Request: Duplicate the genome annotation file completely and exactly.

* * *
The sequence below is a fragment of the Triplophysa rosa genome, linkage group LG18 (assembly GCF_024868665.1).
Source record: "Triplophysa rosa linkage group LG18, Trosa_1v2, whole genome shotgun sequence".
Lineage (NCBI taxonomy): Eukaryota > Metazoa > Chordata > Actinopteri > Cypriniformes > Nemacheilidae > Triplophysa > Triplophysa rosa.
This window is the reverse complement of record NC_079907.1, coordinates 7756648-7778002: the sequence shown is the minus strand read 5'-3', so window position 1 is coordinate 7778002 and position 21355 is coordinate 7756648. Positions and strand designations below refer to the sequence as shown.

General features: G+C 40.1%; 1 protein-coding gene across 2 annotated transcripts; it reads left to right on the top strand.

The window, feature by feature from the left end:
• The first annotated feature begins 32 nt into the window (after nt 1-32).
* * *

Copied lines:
The sequence below is a fragment of the Triplophysa rosa genome, linkage group LG18 (assembly GCF_024868665.1).
Source record: "Triplophysa rosa linkage group LG18, Trosa_1v2, whole genome shotgun sequence".
Lineage (NCBI taxonomy): Eukaryota > Metazoa > Chordata > Actinopteri > Cypriniformes > Nemacheilidae > Triplophysa > Triplophysa rosa.
This window is the reverse complement of record NC_079907.1, coordinates 7756648-7778002: the sequence shown is the minus strand read 5'-3', so window position 1 is coordinate 7778002 and position 21355 is coordinate 7756648. Positions and strand designations below refer to the sequence as shown.

General features: G+C 40.1%; 1 protein-coding gene across 2 annotated transcripts; it reads left to right on the top strand.

The window, feature by feature from the left end:
• The first annotated feature begins 32 nt into the window (after nt 1-32).